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Paul colors this section of Galatians with a number of metaphors.  Having established the conflict between the flesh and the spirit, he goes on to urge the Galatians to walk according to the Spirit, just as they have been called.  Yet the first metaphor he employs is a military one:  “If we live in the Spirit, let us also walk in step with the Spirit” (Galatians 5:25).  In its most basic sense, the word translated as “walk in step” refers to an army in formation, either standing in a line or on the march.  Christians are therefore called to march in the Spirit as a well disciplined unit, just as Paul “lives in observance of the law” (Acts 21:24, using the same word).  When we do so, we will not be like braggart soldiers, boasting of empty deeds and provoking one another, but those who have a reason to boast in what God has done.

Paul goes on with this imagery to describe one who has stumbled.  If one missteps while on the march, it is the duty of “the spiritual” to restore him.  The army is not to march roughshod over one who falls, but to lift him up in order to preserve the integrity of the line.  However, in a shift from the plural to the singular, Paul warns each of us individually to “watch yourself lest you also are tempted” (Galatians 6:1). Judgment and restoration belong to the whole church (Matthew 18:17; 1 Corinthians 5:4-5, 6:1-8; 2 Corinthians 2:5-11).  Diligence and vigilance belong to the individual (1 Thessalonians 5:3-11; Mark 13:32-37).

Part of helping up the one who has stumbled is to share his burden.  The metaphor shifts here.  Christians are called to “bear one another’s burdens, and thus fulfill the law of Christ” (Galatians 6:2).  These burdens are generally heavy weights, things which draw us downward.  Given the previous statement, it seems that Paul refers to our own personal failings and weaknesses.  “We who are strong have an obligation to bear with the failings of the weak, and not to please ourselves” (Romans 15:1).  This fulfills the law of Christ, namely that we love one another just as Christ first loved us (1 John 4:19-21).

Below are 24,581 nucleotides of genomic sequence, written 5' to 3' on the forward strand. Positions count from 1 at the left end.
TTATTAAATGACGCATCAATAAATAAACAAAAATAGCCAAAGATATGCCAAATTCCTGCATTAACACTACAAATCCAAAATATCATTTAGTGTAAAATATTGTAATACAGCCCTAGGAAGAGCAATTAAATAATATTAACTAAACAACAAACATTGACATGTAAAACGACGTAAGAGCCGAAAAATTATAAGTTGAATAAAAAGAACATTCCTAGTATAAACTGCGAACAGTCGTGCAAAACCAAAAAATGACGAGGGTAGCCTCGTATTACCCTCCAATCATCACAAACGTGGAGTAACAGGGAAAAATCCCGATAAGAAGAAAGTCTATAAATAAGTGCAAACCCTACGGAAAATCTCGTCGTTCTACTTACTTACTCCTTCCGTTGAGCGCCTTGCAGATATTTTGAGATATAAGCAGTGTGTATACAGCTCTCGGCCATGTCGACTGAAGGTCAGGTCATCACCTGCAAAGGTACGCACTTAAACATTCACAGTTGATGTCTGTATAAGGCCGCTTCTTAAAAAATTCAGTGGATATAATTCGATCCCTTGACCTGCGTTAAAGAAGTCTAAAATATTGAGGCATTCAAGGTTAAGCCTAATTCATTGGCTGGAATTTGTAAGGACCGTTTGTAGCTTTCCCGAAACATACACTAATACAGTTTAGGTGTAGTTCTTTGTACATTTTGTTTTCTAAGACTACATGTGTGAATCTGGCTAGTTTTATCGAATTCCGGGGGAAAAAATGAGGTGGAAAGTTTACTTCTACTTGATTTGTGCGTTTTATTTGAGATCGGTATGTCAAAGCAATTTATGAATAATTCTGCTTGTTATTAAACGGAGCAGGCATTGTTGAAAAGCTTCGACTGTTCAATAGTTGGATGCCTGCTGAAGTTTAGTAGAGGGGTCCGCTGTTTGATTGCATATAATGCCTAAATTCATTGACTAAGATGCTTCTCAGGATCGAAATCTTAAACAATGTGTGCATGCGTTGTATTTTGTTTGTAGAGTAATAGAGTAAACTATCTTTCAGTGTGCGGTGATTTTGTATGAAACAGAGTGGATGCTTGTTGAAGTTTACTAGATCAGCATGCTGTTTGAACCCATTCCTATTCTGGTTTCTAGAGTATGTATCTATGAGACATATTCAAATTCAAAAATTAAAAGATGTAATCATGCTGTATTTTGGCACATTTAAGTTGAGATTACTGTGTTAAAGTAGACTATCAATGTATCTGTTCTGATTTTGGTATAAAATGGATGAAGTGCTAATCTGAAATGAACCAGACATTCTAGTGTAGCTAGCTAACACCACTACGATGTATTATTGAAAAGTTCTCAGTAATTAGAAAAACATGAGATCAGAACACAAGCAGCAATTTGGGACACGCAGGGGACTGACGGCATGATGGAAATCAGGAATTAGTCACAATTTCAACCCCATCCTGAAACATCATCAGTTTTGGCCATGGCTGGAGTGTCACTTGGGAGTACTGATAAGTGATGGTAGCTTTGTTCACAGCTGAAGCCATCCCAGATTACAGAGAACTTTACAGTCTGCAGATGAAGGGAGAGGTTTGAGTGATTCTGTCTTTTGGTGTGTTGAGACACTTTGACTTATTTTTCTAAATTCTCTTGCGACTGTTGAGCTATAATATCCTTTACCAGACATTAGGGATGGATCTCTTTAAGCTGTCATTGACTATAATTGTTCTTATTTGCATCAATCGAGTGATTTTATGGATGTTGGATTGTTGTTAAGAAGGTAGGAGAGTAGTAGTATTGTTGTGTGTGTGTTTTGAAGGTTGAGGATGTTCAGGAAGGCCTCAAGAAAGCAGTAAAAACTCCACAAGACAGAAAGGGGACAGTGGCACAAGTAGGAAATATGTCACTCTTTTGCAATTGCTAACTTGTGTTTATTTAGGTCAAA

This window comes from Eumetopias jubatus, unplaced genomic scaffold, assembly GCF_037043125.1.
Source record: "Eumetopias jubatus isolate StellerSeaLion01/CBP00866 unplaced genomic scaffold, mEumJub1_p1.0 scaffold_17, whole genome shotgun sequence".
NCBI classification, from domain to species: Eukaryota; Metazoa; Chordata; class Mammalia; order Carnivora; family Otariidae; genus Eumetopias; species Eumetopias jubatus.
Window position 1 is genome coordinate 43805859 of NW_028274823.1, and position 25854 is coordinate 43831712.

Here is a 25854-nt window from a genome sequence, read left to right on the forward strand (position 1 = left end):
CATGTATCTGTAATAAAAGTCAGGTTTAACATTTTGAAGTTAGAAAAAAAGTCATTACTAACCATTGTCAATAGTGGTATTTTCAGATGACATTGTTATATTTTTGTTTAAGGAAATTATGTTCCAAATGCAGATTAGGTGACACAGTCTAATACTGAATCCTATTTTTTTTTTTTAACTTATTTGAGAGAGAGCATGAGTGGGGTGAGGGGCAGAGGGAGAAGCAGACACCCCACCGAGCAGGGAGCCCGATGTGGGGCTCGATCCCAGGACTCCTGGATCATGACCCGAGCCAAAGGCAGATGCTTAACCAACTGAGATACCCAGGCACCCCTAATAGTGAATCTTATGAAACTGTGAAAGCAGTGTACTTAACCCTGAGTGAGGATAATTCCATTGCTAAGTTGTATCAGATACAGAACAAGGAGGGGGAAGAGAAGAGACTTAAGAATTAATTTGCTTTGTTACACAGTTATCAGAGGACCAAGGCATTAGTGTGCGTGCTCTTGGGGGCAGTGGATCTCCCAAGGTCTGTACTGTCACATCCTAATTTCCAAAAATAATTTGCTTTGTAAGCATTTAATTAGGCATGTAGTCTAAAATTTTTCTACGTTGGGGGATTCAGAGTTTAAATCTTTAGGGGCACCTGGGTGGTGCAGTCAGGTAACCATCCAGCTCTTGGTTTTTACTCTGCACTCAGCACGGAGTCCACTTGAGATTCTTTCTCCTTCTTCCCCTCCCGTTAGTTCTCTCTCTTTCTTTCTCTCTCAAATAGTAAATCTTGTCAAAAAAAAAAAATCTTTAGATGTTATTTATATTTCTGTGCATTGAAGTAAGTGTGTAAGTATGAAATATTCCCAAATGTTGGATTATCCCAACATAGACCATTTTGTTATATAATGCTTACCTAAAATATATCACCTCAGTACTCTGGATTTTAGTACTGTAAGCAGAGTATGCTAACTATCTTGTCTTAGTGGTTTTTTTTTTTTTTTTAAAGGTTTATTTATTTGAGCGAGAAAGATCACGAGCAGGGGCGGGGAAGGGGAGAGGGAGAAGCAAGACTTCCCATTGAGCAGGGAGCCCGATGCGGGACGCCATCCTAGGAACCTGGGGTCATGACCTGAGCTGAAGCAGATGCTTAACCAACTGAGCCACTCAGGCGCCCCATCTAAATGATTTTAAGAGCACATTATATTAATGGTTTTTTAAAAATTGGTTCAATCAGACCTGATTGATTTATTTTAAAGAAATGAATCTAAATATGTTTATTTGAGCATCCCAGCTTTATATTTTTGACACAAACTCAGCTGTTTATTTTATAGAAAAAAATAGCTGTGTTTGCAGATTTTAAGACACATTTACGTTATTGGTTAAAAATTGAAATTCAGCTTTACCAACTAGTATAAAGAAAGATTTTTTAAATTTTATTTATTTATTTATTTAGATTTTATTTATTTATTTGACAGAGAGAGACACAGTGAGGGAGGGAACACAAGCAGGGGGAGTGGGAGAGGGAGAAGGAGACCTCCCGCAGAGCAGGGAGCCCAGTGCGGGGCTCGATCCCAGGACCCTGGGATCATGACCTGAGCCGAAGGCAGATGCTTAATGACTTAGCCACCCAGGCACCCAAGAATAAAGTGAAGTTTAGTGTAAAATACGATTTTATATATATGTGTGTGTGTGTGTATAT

After all, “if anyone thinks himself to be something, being nothing, he deceives himself” (Galatians 6:3).  Pride and lovelessness have no place within the bond of peace.  As Paul said in the previous chapter, divisions and dissensions are the fruit of the flesh.  Empty boasting proves nothing.  Such boasting always magnifies the self over the weakness of someone else.  Yet are we so free from danger that we can afford to look elsewhere and condemn our brother (Romans 14:4; 1 Corinthians 10:12; Matthew 7:5)?  We must set our own house in order, for we all have our own “load” to carry.  This load, a different word from before, is like cargo, carried either on an animal or in a ship (as it is used figuratively in Matthew 23:4 and Luke 11:46; and literally in Acts 27:10).  Yet Jesus Himself lays this burden on us (Matthew 11:30), for it is the cross given to each one of us to carry daily (Luke 9:23-24).  Yet the personal discipline of the cross yields the fruit of righteousness (Hebrews 12:7-11).

Paul now moves to another point.  “Let the one who is taught the word share all good things with the one who teaches” (Galatians 6:6).  The student, or more literally the catechumen, should share all good things with his teacher or catechist.  Catechesis, literally “to sound through, i.e. to teach orally,” shows that Christian education is bound up with being a part of the body.  Learning through the written word, while not forbidden, loses something of what God intends, because reading is often individual.  To learn aurally is not merely a practical matter for an illiterate culture, but a reality of what it means to be in the Church.  We are bound to one another, just as we learn from one another.  Those whom God has set to be the “sounders” in the Church should get their living by the Gospel (1 Corinthians 9:14), not because they need to pay for a retirement plan, but because the whole body prospers in the Gospel.